Sliding Box Sash Windows

Taking into account any listed building requirements these traditional timber windows 9 times out of 10 can be repaired and restored to their former glory for a fraction of the price of a new window.

Repair & restoration

Sliding Box Sash Windows


At J Baker Carpentry we have repaired box sash windows in all sorts of buildings from the earliest 18th Century houses to modern day replacements.  When maintained correctly they often outlast any uPVC product.

What causes the rot?

The deterioration of a box sash window tends to happen when the painted surface is broken and the elements are able to penetrate the wood, in more modern examples the quality of the timber that they are built can also be a key factor to its lifespan.

We have worked on windows more than 200 years old where just one of the windows needed attention and the rest were fine purely due to it not being maintained as well as the others. Water ingress can be very destructive and only take a number of years to wreak havoc on a timber frame.

The extent of the damage often hidden under a flaking paint surface can be described like an iceberg as it can be far bigger than what you can see from the surface, hence people tend to leave things until the damage is much worse.

I regularly come across windows that have been previously repaired without taking the travel of the water into account this then at best just compounds the inevitable deterioration of the window or at worst introduce more water into the building causing a bigger issue.

What can be repaired?

The good news is that due to the material being wood its possible to repair the majority of windows. In my experience i have been able to repair 9 out of 10 windows. Each window is made up of components these components can be repaired or replaced, the key is to know when the repair process becomes more expensive than a new window.

One of the things to bare in mind when considering new timber windows, the cost of the fitting and making good on the window reveal, plaster work, decorating etc can increase the final cost considerably.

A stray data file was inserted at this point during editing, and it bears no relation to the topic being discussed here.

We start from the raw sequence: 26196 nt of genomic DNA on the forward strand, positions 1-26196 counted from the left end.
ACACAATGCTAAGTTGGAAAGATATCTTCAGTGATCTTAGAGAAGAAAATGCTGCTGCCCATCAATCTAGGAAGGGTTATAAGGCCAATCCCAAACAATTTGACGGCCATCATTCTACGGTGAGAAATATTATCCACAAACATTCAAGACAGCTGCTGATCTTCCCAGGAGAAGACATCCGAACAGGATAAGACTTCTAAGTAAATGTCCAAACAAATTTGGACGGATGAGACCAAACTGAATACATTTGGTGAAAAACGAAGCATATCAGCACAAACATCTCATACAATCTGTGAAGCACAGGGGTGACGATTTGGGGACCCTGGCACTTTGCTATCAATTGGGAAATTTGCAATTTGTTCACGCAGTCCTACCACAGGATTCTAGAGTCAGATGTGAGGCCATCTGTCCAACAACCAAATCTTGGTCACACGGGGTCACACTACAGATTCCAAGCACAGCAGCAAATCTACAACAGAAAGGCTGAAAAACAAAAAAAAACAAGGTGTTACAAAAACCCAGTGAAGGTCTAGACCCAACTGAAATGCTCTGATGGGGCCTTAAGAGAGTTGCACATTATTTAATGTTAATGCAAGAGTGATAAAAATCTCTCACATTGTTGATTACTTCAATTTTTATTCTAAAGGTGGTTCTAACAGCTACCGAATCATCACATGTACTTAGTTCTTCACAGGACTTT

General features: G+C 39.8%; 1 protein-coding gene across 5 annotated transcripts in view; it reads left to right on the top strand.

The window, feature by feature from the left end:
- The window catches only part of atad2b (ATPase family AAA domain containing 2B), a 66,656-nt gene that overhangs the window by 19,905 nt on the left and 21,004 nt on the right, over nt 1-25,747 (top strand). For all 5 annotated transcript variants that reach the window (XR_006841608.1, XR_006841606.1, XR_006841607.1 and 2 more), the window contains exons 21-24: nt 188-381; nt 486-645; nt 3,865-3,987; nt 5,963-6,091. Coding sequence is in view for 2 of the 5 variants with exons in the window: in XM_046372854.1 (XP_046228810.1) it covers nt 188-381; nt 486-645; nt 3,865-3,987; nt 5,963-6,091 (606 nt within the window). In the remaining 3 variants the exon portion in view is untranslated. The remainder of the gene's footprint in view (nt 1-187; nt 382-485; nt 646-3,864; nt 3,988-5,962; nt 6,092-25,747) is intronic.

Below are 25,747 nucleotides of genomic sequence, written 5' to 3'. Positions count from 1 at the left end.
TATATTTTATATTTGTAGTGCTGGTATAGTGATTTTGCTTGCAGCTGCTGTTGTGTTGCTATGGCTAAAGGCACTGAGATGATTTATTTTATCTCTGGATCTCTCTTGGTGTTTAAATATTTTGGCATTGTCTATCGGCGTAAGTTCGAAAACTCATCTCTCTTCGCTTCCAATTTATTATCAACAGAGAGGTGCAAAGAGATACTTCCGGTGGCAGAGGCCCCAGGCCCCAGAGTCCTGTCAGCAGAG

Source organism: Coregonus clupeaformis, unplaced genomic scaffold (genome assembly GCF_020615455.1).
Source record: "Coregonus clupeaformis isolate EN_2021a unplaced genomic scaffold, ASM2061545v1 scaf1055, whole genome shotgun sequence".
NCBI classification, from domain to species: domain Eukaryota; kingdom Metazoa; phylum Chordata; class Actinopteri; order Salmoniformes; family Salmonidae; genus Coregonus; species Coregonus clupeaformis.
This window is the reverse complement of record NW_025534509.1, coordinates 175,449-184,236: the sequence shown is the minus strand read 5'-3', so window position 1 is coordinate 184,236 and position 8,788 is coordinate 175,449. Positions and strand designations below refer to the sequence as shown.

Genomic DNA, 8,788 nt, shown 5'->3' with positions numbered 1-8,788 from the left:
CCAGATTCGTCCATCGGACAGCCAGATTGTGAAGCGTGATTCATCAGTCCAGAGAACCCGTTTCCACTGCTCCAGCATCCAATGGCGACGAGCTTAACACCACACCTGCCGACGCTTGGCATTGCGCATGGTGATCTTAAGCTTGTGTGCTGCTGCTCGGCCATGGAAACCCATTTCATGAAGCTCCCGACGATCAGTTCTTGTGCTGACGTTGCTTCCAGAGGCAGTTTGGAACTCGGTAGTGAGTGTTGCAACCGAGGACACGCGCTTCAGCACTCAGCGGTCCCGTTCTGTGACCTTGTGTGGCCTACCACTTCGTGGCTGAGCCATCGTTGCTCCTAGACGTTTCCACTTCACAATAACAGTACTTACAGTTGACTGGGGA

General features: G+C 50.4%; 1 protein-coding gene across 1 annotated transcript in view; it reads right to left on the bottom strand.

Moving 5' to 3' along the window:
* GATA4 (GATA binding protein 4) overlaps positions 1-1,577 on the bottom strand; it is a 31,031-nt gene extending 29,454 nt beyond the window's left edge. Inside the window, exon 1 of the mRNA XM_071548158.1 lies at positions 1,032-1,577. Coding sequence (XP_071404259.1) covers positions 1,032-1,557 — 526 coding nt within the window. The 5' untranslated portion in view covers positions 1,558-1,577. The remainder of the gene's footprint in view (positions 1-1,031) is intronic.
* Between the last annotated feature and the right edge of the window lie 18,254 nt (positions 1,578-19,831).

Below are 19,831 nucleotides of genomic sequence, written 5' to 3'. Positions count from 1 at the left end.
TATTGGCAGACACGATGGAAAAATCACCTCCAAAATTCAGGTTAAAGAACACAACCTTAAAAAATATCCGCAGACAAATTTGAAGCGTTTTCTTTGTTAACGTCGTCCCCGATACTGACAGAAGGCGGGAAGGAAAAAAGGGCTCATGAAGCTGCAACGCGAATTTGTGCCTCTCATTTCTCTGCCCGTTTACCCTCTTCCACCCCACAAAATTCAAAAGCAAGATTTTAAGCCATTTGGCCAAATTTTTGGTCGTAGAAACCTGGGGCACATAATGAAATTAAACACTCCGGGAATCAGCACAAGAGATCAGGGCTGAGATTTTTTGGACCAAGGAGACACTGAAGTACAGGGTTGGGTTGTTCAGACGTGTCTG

The Repair Process

The process for repairing a box sash window tends to be a little bit more complex than a standard timber repair, as there are other components that need to be taken into account including the Pulleys, cord and weights. 

These also tend to need some form of attention whether just cleaning the surface and lubricating or replacement.


The process as a whole tends to be a methodical approach which if followed should result in a nice smooth sliding window.

Site Visit

Inspection of the window, advise on the next steps, repair or replace and an idea of time and cost.

Remove rot

The site will be protected with dust sheets then the job of removing the sashes and cutting out perished timbers.

Repair in situ

Where possible all repairs are done in situ this reduces the time on the jo.

Repair in workshop

Any more complex repairs that cannot be carried out on site will be taken back to the workshop.

Refit repaired window

After all repairs have been completed the window can be reconstucted including the correct weights to offset the sashes

Protect repaired surfaces

Any external repair work will be primed to protect until the final painted surface is applied.

Past Projects

Some examples of past projects to give you an idea what can be repaired.

Grade II Listed Georgian Home,

The project was to review and repair all of the windows in this 19th century home, due to its listed status it had to adhere to to the strict regulations set to ensure the historic fabric of the building was kept intact where possible.

Modern stables conversion,

19th century outbuilding converted in the 80s into houses, single window repair.

Grade II Listed Coach House, Monmouth

Old coach house with medieval beginnings, mid terrace needing window repairs throughout. Different aged examples showing the various styles of window as they were developed.